T.S. Tuesday: Communing with the Dead

T.S. Eliot

I have friends in dead places, and, according to Scott Cairns and T.S. Eliot, that is okay.

I recently read a chapter by Scott Cairns–who taught a spiritual writing class I had the privilege of taking last semester–in the book, A Syllable of Water, about poetry, Cairns’ forte.

After 15 weeks of class, I wasn’t surprised by Cairns’ emphasis on the ongoing dialogue between the writers of today and the writers who have influenced them, dead or alive.

He breaks many of the myths about poetry being self-focused and self-referential, doodling verses composed by closed off hermits and dreamers and maybe even hobbits, too.

Cairns writes,

“Solitary as it often seems, the discipline of poetry offers us a way out of our private isolations, our culturally encouraged solipsism; it is a journey that joins us to an amazing community of like-minded folk, the poets who precede us… I’m talking about the living and the ostensibly dead.”  

I’m glad to hear this because I commune with a lot of dead people: poets and theologians and writers of all stripes whose works offer me the chance to grow and learn, to recreate and regenerate my own thoughts and works. From T.S. Eliot to Henri Nouwen to Jane Austen, some of my most kindred spirits are not living.

Scott Cairns–still very much living–became another kindred spirit when, later in his essay, he mentions the seemingly omnipresent T.S. Eliot (convenient for this post, eh?). He quotes Eliot’s “Tradition and the Individual Talent:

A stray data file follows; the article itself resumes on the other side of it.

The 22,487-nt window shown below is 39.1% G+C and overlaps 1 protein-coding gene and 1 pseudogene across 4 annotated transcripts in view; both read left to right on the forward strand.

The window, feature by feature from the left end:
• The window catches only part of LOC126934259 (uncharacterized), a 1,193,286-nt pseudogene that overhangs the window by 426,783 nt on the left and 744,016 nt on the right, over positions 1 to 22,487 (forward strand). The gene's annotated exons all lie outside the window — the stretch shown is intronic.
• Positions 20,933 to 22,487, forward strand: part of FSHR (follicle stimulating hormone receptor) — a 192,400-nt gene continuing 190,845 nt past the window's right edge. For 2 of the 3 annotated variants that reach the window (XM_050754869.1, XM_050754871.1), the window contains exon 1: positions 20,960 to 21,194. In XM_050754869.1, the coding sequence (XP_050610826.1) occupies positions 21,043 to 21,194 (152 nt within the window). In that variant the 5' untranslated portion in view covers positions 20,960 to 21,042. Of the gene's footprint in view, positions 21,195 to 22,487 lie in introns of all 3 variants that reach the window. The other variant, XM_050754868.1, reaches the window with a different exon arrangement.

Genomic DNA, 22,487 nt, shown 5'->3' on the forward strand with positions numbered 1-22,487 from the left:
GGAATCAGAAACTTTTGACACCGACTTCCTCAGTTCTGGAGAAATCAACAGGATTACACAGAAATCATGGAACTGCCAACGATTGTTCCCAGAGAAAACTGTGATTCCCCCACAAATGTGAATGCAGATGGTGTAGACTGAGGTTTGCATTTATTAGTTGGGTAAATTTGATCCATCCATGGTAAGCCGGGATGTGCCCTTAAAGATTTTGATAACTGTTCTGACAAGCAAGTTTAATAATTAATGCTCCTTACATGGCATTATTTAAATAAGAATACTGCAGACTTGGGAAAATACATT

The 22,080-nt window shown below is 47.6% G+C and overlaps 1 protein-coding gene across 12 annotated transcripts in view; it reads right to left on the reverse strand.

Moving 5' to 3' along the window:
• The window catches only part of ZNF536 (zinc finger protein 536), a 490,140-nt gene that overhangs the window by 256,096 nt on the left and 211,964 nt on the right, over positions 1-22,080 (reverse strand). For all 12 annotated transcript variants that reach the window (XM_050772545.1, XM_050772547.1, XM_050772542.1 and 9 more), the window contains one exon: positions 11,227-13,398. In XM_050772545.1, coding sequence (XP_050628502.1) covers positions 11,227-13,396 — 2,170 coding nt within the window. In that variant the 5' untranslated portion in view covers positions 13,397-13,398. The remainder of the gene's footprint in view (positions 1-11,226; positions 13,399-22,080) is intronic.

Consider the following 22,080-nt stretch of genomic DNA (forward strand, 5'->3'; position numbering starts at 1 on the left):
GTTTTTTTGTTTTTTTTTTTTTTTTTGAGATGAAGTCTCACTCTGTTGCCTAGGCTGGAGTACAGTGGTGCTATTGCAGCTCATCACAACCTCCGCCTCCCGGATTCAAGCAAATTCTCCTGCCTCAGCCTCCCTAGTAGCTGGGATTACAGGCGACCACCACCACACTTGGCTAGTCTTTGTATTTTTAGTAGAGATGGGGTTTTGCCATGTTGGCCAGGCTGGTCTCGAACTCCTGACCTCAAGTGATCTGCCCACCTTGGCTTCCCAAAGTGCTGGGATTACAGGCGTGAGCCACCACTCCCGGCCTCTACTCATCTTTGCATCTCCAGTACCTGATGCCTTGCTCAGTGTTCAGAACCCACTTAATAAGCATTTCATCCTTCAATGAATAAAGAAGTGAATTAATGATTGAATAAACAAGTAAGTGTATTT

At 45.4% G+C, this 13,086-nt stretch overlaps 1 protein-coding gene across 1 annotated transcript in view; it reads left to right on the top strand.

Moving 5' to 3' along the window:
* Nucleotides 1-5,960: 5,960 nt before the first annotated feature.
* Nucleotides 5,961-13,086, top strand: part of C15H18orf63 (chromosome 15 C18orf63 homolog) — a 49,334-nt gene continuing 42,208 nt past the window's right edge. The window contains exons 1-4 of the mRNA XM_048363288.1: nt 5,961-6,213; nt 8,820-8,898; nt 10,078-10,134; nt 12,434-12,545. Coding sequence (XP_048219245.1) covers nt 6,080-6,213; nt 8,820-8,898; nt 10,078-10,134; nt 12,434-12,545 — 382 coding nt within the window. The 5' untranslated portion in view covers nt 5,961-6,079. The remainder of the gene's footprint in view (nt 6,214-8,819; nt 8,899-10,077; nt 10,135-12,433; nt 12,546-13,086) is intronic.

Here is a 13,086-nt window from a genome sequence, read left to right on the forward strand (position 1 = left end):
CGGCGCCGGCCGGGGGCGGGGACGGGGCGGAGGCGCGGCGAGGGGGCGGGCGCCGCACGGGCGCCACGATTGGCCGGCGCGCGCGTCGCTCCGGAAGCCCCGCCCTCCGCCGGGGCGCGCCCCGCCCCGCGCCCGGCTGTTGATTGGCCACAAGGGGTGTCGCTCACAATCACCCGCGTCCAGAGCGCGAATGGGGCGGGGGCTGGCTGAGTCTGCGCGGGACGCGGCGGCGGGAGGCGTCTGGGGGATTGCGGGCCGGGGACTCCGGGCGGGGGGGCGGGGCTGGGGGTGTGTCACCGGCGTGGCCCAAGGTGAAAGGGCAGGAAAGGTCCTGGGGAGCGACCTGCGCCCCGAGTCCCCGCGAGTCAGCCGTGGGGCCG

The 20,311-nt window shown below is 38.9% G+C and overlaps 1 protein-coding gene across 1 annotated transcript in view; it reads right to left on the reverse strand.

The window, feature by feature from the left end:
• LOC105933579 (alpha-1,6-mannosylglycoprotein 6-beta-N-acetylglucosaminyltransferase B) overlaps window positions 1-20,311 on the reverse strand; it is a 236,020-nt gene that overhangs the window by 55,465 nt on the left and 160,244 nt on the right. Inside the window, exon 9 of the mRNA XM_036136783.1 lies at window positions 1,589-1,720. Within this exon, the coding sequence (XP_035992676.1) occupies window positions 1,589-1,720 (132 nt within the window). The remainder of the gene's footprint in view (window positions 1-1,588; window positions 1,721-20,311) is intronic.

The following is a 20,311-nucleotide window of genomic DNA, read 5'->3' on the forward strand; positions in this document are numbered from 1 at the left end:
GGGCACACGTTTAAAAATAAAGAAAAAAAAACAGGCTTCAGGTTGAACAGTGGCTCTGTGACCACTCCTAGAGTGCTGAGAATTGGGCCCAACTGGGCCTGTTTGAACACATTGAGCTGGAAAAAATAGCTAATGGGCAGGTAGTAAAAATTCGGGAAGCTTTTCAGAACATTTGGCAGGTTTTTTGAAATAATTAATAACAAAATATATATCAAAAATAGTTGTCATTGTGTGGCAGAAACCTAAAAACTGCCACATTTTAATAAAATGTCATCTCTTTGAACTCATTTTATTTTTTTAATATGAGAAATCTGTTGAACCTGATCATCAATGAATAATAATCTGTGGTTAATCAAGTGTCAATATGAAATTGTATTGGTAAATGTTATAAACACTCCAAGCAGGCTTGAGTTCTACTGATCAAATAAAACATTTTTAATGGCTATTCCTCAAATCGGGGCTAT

“No poet, no artist of any art, has his complete meaning alone. His significance, his appreciation is the appreciation of his relation to the dead poets and artists.” 

Both Eliot and Cairns assert that the point of poetry specifically, art in general, and–I hope–the words shared on this blog, is to continue the conversation, to engage in the ongoing recreation of the world. To create space for continued dialogue. To leave my thoughts and words in a way that you can make of them what you will.

I don’t claim to be a poet or an artist for that matter, but I am grateful to the many “like-minded folk” who have preceded me and allowed me to learn and glean and grow from their art.

And even if you don’t consider yourself an artist or a poet or a writer, I want to extend a welcome to this community, an invitation to share your thoughts, and encouragement to join in a great conversation between friends, both living and dead.

***
Who are the most influential authors you’ve read? Your favorite “friends in dead places”? What pieces of art–poetry, other types of writing, or otherwise–can you come back to time and again learn something new? 

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